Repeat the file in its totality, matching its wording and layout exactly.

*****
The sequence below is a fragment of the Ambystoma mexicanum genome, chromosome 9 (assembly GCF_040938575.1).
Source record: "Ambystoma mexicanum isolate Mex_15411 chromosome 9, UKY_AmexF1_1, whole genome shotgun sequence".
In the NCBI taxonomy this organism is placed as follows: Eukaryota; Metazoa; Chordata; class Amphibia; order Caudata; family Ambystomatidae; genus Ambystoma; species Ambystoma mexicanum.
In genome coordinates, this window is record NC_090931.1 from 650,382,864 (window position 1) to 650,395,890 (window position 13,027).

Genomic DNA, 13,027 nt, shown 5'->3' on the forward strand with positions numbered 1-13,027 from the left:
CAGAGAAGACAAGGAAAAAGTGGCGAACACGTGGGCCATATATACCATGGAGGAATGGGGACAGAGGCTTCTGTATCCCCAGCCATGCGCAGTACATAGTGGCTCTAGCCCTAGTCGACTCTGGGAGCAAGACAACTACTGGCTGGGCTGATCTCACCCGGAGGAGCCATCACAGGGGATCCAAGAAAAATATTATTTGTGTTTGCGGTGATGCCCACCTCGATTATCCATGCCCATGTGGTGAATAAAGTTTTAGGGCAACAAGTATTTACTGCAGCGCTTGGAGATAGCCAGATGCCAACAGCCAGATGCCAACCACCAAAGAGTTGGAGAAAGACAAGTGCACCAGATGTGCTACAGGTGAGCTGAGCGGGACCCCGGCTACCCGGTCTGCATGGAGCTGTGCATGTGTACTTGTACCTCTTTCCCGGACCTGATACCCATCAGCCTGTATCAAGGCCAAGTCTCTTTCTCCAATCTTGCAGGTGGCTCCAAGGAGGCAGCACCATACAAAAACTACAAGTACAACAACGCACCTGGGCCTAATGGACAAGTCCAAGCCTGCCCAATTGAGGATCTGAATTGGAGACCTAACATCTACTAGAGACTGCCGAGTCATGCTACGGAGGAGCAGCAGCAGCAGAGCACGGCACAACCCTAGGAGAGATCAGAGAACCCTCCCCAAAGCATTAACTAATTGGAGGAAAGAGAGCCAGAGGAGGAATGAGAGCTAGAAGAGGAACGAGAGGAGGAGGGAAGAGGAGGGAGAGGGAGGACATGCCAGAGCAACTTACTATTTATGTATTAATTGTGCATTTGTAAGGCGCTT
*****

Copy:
The sequence below is a fragment of the Ambystoma mexicanum genome, chromosome 9 (assembly GCF_040938575.1).
Source record: "Ambystoma mexicanum isolate Mex_15411 chromosome 9, UKY_AmexF1_1, whole genome shotgun sequence".
In the NCBI taxonomy this organism is placed as follows: Eukaryota; Metazoa; Chordata; class Amphibia; order Caudata; family Ambystomatidae; genus Ambystoma; species Ambystoma mexicanum.
In genome coordinates, this window is record NC_090931.1 from 650,382,864 (window position 1) to 650,395,890 (window position 13,027).

Genomic DNA, 13,027 nt, shown 5'->3' on the forward strand with positions numbered 1-13,027 from the left:
CAGAGAAGACAAGGAAAAAGTGGCGAACACGTGGGCCATATATACCATGGAGGAATGGGGACAGAGGCTTCTGTATCCCCAGCCATGCGCAGTACATAGTGGCTCTAGCCCTAGTCGACTCTGGGAGCAAGACAACTACTGGCTGGGCTGATCTCACCCGGAGGAGCCATCACAGGGGATCCAAGAAAAATATTATTTGTGTTTGCGGTGATGCCCACCTCGATTATCCATGCCCATGTGGTGAATAAAGTTTTAGGGCAACAAGTATTTACTGCAGCGCTTGGAGATAGCCAGATGCCAACAGCCAGATGCCAACCACCAAAGAGTTGGAGAAAGACAAGTGCACCAGATGTGCTACAGGTGAGCTGAGCGGGACCCCGGCTACCCGGTCTGCATGGAGCTGTGCATGTGTACTTGTACCTCTTTCCCGGACCTGATACCCATCAGCCTGTATCAAGGCCAAGTCTCTTTCTCCAATCTTGCAGGTGGCTCCAAGGAGGCAGCACCATACAAAAACTACAAGTACAACAACGCACCTGGGCCTAATGGACAAGTCCAAGCCTGCCCAATTGAGGATCTGAATTGGAGACCTAACATCTACTAGAGACTGCCGAGTCATGCTACGGAGGAGCAGCAGCAGCAGAGCACGGCACAACCCTAGGAGAGATCAGAGAACCCTCCCCAAAGCATTAACTAATTGGAGGAAAGAGAGCCAGAGGAGGAATGAGAGCTAGAAGAGGAACGAGAGGAGGAGGGAAGAGGAGGGAGAGGGAGGACATGCCAGAGCAACTTACTATTTATGTATTAATTGTGCATTTGTAAGGCGCTT